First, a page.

Thoughts on Formatting Code

Tom Hukins tom at
Fri Aug 21 02:24:33 PDT 2009

Everyone has an opinion on how best to lay out code:  spaces or tabs?
2, 4 or 8 character indentation?  cuddled or uncuddled elses?

I find discussing these things dull.  I have my preferences and I have
good reasons for them.  Other people have different preferences and
have good reasons for them.

This morning, in a fit of mild Friday distraction, I've been thinking
about forming conscensus on coding style, or dealing with coding style
preferences as a group, either at work or on an open source project.

I've heard of people using coding standards, but these seem a bit
restrictive.  I worked at one company where we devised a set of coding
guidelines that suited us, but I find in most workplaces that
unwritten guidelines emerge informally.

I've heard stories about people using perltidy as a commit hook in
version control systems to ensure conformance to house style.
Individual developers can apply their own perltidy preferences to code
after checking it out, so they edit it in the way they prefer, while
code in the repository adheres to a policy.  I wonder how well this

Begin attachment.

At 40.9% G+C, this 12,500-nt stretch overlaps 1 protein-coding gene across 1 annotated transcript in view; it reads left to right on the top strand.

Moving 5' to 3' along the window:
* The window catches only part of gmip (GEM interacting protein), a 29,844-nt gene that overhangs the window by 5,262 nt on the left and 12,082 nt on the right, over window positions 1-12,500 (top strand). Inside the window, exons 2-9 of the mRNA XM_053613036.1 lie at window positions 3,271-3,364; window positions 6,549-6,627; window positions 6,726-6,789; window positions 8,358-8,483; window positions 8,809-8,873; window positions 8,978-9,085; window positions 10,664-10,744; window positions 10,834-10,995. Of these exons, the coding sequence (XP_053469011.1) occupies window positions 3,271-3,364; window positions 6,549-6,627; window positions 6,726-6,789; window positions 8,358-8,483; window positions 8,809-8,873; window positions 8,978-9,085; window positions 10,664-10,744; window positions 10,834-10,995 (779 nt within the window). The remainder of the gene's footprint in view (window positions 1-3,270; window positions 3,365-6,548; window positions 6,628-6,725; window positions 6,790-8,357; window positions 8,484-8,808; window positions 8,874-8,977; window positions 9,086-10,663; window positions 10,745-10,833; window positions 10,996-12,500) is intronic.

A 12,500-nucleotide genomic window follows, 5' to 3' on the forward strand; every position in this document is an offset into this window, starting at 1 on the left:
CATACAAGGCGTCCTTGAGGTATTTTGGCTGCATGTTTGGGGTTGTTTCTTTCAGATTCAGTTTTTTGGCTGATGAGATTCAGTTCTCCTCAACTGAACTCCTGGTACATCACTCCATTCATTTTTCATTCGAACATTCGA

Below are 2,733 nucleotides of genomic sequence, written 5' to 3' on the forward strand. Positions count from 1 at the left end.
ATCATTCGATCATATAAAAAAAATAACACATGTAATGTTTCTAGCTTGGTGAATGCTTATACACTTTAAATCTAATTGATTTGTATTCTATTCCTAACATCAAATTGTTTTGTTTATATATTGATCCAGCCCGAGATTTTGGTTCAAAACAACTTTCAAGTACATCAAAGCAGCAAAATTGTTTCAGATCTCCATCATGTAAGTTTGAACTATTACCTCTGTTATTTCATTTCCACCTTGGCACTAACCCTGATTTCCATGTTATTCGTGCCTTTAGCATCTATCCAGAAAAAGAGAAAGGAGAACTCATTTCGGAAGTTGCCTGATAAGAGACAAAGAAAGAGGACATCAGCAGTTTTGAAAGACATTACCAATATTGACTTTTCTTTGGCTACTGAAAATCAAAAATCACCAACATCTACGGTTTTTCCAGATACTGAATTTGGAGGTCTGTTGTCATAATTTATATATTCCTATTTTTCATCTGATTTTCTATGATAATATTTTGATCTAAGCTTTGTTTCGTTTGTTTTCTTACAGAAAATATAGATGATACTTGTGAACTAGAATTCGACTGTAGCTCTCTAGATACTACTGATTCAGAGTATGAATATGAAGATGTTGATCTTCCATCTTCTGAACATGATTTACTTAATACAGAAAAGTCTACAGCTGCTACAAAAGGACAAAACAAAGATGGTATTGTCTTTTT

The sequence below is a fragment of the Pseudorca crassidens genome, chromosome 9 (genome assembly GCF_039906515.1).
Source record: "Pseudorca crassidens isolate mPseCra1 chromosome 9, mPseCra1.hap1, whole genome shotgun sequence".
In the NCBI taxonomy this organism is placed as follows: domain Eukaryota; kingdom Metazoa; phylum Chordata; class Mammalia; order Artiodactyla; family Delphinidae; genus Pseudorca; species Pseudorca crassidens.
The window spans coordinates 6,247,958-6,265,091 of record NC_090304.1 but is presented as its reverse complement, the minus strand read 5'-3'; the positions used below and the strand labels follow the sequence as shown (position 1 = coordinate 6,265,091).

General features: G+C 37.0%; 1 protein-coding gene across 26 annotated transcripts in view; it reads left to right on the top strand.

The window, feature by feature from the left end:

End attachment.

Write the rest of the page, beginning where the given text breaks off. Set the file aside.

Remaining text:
works in practice.

Maybe Perl::Critic would help, or policy tests for the code.  I like
policy tests that check all code uses strict, but I question their
value for anything contentious.

Whenever you understand any set of rules well, you know when and why
to break it.  So I dislike universal policies.  Except, maybe for a
policy to reject universal policies.

Whenever I edit existing code, I try to retain the original author's
style, or maybe improve it slightly if I find it horrid.  Often I find
poor style (yeah, it's subjective, but I mean really bad code)
indicates poor thought processes and unreadable code regardless of any

Generally, I like the idea of making sure people who can edit your
code have a rough idea of what they're doing and usually play well
with others.  I suspect this reduces the need to suggest or enforce
policy.  But everyone makes mistakes:  I like having tools that point
out when I might have done something wrong.

So I wonder what the rest of you think, and more importantly how
you've dealt with such things.  What worked and what failed?


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